What are you dressing up for this Halloween? If you haven’t chosen a costume yet, let me suggest one. Using the command line tools “tcpdump” and “curl,” you can masquerade so convincingly, almost any web site will think you’re Safari!
Something that came up recently on the AppleScript-Users list was a query about how to use curl to essentially automate a web page access as if it were coming from Safari.
This is one of those things that is pretty easy to do, but you have to have had a reason to learn about all the tools required to do it. I figured that even some of the smarty-pants who read my blog might get a little education out of a clear tutorial on the steps required.
As a simple example, I’ll use Yahoo’s “Stock Portfolio” page. If you want to follow along at home, you’ll need to create a Yahoo account and a simple stock portfolio page listing ticker symbols and prices. If you are feeling intelligent you should also be able to follow along with any other site that depends on cookies and/or User-Agent to function properly.
For years I have used Yahoo as a repository for my “quick glance” addiction to stock stock market prices. I check this page usually at least once a day, and to make things easier, I even put in a Safari-specific keyboard shortcut (ctrl-Y) so I can easily bounce over there when I’m waiting for a compile, or whatever. Let’s imagine that instead of wasting web browsing time going to that page, I want to write a script to fetch the contents of this page on a daily basis and generate a plain-text summary to deliver to my Mail inbox. This is not easy to do unless you know how to convince Yahoo that you’re a real web browser. The URL to my stock portfolio page looks like this:
If you copy that URL and paste it into a browser that doesn’t have Yahoo cookies configured (with “remember me” selected), it will bring you to a Yahoo login page. Similarly, if you attempt to load the URL with curl’s default options:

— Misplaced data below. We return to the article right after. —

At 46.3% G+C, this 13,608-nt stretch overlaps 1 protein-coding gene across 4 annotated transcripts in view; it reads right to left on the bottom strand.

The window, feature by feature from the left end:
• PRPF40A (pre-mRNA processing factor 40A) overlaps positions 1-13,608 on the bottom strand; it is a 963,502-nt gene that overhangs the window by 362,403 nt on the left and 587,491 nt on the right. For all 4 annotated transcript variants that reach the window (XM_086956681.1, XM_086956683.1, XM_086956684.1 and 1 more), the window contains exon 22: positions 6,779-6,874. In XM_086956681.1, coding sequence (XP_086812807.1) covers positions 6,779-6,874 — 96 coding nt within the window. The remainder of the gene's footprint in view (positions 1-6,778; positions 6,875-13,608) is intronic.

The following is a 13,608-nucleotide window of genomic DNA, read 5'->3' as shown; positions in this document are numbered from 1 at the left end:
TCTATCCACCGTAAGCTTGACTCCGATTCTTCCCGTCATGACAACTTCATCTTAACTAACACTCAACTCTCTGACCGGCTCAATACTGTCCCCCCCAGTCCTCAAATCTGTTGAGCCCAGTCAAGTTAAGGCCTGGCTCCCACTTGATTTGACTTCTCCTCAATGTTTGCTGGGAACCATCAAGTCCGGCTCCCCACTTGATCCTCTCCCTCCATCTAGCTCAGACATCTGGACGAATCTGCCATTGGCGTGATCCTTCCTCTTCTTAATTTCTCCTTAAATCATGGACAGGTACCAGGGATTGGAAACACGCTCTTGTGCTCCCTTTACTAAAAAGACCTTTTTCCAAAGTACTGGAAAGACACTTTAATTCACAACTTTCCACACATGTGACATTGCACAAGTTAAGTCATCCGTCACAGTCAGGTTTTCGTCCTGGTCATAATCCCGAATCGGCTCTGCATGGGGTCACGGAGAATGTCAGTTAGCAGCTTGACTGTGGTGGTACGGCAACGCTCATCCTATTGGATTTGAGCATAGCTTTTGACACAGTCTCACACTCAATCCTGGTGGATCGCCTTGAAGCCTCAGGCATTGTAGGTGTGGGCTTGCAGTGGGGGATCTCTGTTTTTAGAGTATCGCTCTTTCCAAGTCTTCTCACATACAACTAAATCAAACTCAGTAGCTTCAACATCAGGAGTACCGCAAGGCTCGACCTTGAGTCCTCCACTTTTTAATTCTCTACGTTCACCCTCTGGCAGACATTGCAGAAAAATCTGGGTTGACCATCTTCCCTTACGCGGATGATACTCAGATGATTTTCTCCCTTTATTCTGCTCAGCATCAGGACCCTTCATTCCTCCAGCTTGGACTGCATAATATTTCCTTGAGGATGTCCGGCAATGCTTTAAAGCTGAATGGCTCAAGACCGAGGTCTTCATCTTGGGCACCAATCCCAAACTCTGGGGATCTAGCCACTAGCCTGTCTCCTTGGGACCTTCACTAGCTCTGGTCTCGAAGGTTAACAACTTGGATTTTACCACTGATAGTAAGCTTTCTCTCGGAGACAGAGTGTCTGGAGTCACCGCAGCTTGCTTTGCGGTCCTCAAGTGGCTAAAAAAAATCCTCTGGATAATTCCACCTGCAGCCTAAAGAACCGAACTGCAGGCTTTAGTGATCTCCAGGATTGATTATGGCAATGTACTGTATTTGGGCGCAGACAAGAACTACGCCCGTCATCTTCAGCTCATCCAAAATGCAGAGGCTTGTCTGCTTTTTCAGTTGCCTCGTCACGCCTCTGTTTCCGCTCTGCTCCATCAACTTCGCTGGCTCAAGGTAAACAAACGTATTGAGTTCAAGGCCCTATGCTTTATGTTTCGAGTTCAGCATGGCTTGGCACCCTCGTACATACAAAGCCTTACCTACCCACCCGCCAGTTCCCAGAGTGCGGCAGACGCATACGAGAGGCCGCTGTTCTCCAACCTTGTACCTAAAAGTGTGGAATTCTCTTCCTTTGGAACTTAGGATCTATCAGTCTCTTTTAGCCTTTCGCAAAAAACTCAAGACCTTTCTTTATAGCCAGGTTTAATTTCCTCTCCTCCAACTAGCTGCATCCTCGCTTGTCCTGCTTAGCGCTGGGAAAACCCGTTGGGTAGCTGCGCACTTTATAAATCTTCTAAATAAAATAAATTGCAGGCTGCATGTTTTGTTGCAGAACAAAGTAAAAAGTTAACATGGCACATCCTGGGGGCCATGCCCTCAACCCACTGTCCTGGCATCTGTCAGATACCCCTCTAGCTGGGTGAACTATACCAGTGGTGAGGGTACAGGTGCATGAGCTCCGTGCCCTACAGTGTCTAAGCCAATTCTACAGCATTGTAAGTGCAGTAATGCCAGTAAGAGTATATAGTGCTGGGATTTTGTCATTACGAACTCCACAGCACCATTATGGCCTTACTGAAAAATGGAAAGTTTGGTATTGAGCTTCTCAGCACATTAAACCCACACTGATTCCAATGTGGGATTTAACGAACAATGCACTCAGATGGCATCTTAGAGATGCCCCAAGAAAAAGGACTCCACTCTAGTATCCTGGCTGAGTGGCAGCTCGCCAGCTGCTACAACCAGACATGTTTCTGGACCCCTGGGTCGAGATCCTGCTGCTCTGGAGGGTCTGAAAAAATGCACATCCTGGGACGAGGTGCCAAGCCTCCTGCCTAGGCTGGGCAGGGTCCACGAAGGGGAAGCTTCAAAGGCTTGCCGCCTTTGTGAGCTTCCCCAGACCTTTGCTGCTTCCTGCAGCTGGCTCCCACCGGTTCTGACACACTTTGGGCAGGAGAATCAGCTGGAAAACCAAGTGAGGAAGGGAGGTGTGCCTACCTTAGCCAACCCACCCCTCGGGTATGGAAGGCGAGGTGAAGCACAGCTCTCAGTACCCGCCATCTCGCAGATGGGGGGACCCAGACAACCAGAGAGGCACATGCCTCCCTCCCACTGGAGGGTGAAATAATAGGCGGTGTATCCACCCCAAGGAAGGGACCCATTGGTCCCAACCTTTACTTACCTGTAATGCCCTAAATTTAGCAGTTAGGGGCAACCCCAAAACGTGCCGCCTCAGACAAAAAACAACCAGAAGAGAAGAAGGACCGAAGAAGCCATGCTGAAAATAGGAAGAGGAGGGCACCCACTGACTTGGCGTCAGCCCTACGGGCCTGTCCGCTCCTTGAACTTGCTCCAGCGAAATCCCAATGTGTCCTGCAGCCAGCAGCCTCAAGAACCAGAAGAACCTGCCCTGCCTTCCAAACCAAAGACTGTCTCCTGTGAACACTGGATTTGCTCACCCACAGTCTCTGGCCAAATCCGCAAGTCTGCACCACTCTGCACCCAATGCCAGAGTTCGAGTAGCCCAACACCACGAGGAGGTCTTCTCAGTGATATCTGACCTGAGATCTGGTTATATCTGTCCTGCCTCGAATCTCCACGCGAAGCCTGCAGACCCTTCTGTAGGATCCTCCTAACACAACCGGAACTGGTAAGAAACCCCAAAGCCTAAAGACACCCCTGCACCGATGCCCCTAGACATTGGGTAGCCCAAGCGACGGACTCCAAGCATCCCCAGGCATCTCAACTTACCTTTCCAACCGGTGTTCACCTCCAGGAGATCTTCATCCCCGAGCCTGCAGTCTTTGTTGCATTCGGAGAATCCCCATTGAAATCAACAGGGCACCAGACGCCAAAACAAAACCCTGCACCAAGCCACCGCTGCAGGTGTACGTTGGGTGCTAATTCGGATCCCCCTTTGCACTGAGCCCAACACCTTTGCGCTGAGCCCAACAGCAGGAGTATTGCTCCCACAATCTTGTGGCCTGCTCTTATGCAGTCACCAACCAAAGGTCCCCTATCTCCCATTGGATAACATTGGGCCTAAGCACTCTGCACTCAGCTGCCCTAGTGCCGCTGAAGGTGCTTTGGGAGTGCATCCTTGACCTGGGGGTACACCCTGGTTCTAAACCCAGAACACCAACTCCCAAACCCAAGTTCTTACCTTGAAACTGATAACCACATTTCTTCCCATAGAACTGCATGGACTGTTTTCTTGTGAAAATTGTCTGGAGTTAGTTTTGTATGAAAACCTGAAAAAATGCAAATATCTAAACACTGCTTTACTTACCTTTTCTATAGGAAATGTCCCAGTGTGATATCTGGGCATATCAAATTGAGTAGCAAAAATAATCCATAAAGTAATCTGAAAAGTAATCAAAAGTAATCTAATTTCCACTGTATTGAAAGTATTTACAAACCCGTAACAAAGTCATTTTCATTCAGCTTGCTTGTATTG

You get a very boring, unhelpful response:
The -D option to curl asks it to dump the headers it receives along with the response. If we examine the headers, we see that they contain the mojo that makes a regular browser redirect you to the “Please Login” page:
At this point, if we were just trying to load the login page with curl, we could add the “-L” (follow Location: hints) option and try again. But we’re not interested in logging in – I just want to see my stock results!
Depending on the server in question, a number of factors may prevent a simple curl request for a URL from behaving identically to the same URL being loaded in a web browser. The most common problems have to do with cookies and the User-Agent string. Although more and more sites seem to be relaxing their User-Agent specific tests on pages, you will occasionally come upon a site that loads brilliantly in Safari, yet from curl it arrogantly tells you “You are not running a supported browser.”
In the case of Yahoo! Stocks, we only need to accommodate the cookies. But for the sake of a complete demonstration, I will outline the steps required to observe and masquerade as a web browser supporting both cookies and a forged User-Agent string.
The general procedure is something like this:
- Surveil the model.
- Make and try out the costume.
- Condition costume for long-term use.
Step 1. Surveilling the Model
The first step to any successful costume preparation is taking a long, hard look at the subject being imitated. If you throw your costume together quickly and omit Marilyn’s mole or Groucho’s moustache and cigar, you’ll be the costume that nobody can guess at the Halloween Ball.
A convenient surveillance gadget built-in to your Mac’s arsenal of equipment is the “tcpdump” command-line tool. We’re going to use tcpdump to closely examine the appearance of our subject as it walks into Yahoo Stocks. Then we’ll use the same tool to repeatedly try out our costume, until we’re convinced it will work. Fortunately, Yahoo won’t laugh at us for showing up at the party in an ever-more refined version of our get-up.